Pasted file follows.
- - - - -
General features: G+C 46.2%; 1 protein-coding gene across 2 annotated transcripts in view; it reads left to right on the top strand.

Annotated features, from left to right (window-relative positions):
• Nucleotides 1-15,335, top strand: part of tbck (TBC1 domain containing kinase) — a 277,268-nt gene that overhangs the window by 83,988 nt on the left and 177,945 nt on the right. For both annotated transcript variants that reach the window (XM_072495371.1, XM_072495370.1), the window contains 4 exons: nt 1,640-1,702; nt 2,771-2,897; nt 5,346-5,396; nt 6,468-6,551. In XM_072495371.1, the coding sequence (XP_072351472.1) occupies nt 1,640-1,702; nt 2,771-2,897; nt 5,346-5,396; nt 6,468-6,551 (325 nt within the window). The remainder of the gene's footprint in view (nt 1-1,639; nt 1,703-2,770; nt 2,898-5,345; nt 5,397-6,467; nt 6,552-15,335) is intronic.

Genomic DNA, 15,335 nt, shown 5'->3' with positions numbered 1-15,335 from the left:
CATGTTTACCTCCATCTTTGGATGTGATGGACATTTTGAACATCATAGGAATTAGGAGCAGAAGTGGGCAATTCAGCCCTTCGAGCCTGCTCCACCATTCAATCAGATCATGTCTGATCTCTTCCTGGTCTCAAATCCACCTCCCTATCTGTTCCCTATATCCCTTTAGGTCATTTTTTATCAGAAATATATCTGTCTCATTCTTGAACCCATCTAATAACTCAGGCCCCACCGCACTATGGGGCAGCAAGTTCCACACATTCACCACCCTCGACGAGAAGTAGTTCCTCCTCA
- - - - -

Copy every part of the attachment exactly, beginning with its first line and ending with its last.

General features: G+C 46.2%; 1 protein-coding gene across 2 annotated transcripts in view; it reads left to right on the top strand.

Annotated features, from left to right (window-relative positions):
• Nucleotides 1-15,335, top strand: part of tbck (TBC1 domain containing kinase) — a 277,268-nt gene that overhangs the window by 83,988 nt on the left and 177,945 nt on the right. For both annotated transcript variants that reach the window (XM_072495371.1, XM_072495370.1), the window contains 4 exons: nt 1,640-1,702; nt 2,771-2,897; nt 5,346-5,396; nt 6,468-6,551. In XM_072495371.1, the coding sequence (XP_072351472.1) occupies nt 1,640-1,702; nt 2,771-2,897; nt 5,346-5,396; nt 6,468-6,551 (325 nt within the window). The remainder of the gene's footprint in view (nt 1-1,639; nt 1,703-2,770; nt 2,898-5,345; nt 5,397-6,467; nt 6,552-15,335) is intronic.

Genomic DNA, 15,335 nt, shown 5'->3' with positions numbered 1-15,335 from the left:
CATGTTTACCTCCATCTTTGGATGTGATGGACATTTTGAACATCATAGGAATTAGGAGCAGAAGTGGGCAATTCAGCCCTTCGAGCCTGCTCCACCATTCAATCAGATCATGTCTGATCTCTTCCTGGTCTCAAATCCACCTCCCTATCTGTTCCCTATATCCCTTTAGGTCATTTTTTATCAGAAATATATCTGTCTCATTCTTGAACCCATCTAATAACTCAGGCCCCACCGCACTATGGGGCAGCAAGTTCCACACATTCACCACCCTCGACGAGAAGTAGTTCCTCCTCA